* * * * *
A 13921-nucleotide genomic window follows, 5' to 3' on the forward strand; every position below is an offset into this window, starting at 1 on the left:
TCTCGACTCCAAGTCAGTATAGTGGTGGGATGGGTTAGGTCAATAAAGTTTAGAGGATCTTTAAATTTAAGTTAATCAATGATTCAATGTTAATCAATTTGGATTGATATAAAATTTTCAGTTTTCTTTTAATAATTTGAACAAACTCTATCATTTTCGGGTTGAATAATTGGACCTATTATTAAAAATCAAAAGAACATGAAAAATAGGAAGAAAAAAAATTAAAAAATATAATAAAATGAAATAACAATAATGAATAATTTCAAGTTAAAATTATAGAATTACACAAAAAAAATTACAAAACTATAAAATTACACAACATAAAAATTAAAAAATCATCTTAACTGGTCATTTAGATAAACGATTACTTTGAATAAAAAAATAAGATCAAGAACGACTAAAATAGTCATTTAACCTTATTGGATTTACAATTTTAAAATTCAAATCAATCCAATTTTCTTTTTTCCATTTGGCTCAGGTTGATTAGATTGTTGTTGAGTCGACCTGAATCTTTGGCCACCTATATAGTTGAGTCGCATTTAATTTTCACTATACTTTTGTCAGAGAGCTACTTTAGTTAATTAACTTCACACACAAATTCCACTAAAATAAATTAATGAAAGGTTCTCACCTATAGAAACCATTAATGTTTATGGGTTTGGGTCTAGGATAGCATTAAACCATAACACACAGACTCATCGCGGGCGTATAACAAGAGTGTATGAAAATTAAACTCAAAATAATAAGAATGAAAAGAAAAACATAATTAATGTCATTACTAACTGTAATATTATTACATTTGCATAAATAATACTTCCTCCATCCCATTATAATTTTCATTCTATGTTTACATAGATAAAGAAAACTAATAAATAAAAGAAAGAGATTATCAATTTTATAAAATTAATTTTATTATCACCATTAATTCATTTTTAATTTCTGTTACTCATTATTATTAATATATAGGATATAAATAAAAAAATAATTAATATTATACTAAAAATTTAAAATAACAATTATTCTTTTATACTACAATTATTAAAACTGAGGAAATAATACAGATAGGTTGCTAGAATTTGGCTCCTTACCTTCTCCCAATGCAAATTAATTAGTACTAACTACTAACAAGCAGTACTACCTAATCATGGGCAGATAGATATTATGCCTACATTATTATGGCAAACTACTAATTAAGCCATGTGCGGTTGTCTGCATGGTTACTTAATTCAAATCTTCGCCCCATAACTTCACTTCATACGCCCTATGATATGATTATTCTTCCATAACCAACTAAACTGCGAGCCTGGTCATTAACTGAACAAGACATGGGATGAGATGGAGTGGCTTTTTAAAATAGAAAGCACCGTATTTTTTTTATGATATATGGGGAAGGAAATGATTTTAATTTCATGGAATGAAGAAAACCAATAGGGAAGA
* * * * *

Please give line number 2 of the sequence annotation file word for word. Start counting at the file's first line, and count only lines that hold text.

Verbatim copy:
TCTCGACTCCAAGTCAGTATAGTGGTGGGATGGGTTAGGTCAATAAAGTTTAGAGGATCTTTAAATTTAAGTTAATCAATGATTCAATGTTAATCAATTTGGATTGATATAAAATTTTCAGTTTTCTTTTAATAATTTGAACAAACTCTATCATTTTCGGGTTGAATAATTGGACCTATTATTAAAAATCAAAAGAACATGAAAAATAGGAAGAAAAAAAATTAAAAAATATAATAAAATGAAATAACAATAATGAATAATTTCAAGTTAAAATTATAGAATTACACAAAAAAAATTACAAAACTATAAAATTACACAACATAAAAATTAAAAAATCATCTTAACTGGTCATTTAGATAAACGATTACTTTGAATAAAAAAATAAGATCAAGAACGACTAAAATAGTCATTTAACCTTATTGGATTTACAATTTTAAAATTCAAATCAATCCAATTTTCTTTTTTCCATTTGGCTCAGGTTGATTAGATTGTTGTTGAGTCGACCTGAATCTTTGGCCACCTATATAGTTGAGTCGCATTTAATTTTCACTATACTTTTGTCAGAGAGCTACTTTAGTTAATTAACTTCACACACAAATTCCACTAAAATAAATTAATGAAAGGTTCTCACCTATAGAAACCATTAATGTTTATGGGTTTGGGTCTAGGATAGCATTAAACCATAACACACAGACTCATCGCGGGCGTATAACAAGAGTGTATGAAAATTAAACTCAAAATAATAAGAATGAAAAGAAAAACATAATTAATGTCATTACTAACTGTAATATTATTACATTTGCATAAATAATACTTCCTCCATCCCATTATAATTTTCATTCTATGTTTACATAGATAAAGAAAACTAATAAATAAAAGAAAGAGATTATCAATTTTATAAAATTAATTTTATTATCACCATTAATTCATTTTTAATTTCTGTTACTCATTATTATTAATATATAGGATATAAATAAAAAAATAATTAATATTATACTAAAAATTTAAAATAACAATTATTCTTTTATACTACAATTATTAAAACTGAGGAAATAATACAGATAGGTTGCTAGAATTTGGCTCCTTACCTTCTCCCAATGCAAATTAATTAGTACTAACTACTAACAAGCAGTACTACCTAATCATGGGCAGATAGATATTATGCCTACATTATTATGGCAAACTACTAATTAAGCCATGTGCGGTTGTCTGCATGGTTACTTAATTCAAATCTTCGCCCCATAACTTCACTTCATACGCCCTATGATATGATTATTCTTCCATAACCAACTAAACTGCGAGCCTGGTCATTAACTGAACAAGACATGGGATGAGATGGAGTGGCTTTTTAAAATAGAAAGCACCGTATTTTTTTTATGATATATGGGGAAGGAAATGATTTTAATTTCATGGAATGAAGAAAACCAATAGGGAAGA